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Am J Psychol. 2011 Summer;124(2):213-25.

Revising superior planning performance in chess players: the impact of time restriction and motivation aspects.

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University Medical Center Mainz, Germany.


In a previous study (Unterrainer, Kaller, Halsband, & Rahm, 2006), chess players outperformed non-chess players in the Tower of London planning task but exhibited disproportionately longer processing times. This pattern of results raises the question of whether chess players' planning capabilities are superior or whether the results reflect differences in the speed-accuracy trade-off between the groups, possibly attributable to sports motivation. The present study was designed to disambiguate these alternative suggestions by implementing various constraints on planning time and by assessing self-reported motivation. In contrast to the previous study, chess players' performance was not superior, independently of whether problems had to be solved with (Experiment 1) or without (Experiment 2) time limits. As expected, chess players reported higher overall trait and state motivation scores across both experiments. These findings revise the notion of superior planning performance in chess players. In consequence, they do not conform with the assumption of a general transfer of chess-related planning expertise to other cognitive domains, instead suggesting that superior performance may be possible only under specific circumstances such as receiving competitive instructions.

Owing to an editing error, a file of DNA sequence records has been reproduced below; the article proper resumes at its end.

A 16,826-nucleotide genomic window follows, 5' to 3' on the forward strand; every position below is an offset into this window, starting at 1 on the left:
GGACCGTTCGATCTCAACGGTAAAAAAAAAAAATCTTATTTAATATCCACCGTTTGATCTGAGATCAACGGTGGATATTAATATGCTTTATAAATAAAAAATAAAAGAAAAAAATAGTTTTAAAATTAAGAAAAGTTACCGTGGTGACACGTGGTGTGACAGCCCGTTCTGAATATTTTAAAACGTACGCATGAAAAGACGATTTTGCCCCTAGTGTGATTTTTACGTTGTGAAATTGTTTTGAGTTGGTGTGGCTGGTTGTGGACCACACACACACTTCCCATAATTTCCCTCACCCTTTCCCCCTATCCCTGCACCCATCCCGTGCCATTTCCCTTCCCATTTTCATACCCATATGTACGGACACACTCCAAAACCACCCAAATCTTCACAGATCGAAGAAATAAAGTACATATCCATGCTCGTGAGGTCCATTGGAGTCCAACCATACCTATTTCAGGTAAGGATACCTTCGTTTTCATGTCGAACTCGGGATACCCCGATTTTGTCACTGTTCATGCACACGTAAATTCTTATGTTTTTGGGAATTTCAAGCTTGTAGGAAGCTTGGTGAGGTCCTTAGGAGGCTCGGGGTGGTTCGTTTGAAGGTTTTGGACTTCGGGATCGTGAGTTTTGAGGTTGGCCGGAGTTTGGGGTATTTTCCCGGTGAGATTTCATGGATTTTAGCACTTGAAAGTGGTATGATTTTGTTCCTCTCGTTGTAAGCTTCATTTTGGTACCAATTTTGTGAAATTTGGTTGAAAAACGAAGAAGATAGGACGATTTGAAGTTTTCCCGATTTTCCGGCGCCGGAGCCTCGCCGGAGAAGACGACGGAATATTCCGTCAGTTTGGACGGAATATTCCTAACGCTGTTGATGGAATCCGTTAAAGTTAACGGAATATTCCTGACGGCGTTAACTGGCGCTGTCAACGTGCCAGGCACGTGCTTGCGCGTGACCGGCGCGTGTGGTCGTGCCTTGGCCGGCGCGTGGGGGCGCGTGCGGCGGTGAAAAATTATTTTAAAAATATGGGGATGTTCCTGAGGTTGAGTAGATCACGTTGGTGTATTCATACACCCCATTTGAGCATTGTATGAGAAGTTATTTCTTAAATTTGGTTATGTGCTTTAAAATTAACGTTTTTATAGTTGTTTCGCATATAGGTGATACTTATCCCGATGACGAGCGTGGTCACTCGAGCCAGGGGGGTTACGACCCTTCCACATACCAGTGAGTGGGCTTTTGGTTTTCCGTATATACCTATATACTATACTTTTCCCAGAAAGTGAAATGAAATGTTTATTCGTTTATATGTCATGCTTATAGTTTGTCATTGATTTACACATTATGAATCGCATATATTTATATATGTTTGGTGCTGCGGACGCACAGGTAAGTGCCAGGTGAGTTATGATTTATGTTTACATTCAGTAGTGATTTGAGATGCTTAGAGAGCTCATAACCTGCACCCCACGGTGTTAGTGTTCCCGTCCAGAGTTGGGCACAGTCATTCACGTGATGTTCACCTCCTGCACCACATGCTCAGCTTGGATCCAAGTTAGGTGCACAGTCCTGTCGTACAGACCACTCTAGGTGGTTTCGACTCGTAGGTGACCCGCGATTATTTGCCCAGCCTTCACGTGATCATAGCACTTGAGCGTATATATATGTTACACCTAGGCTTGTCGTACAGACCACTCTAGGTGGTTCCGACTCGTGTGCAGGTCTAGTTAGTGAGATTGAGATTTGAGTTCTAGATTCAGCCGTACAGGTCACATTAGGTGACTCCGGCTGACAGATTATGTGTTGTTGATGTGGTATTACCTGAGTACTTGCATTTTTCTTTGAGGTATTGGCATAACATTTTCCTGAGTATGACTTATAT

[Indexed for MEDLINE]

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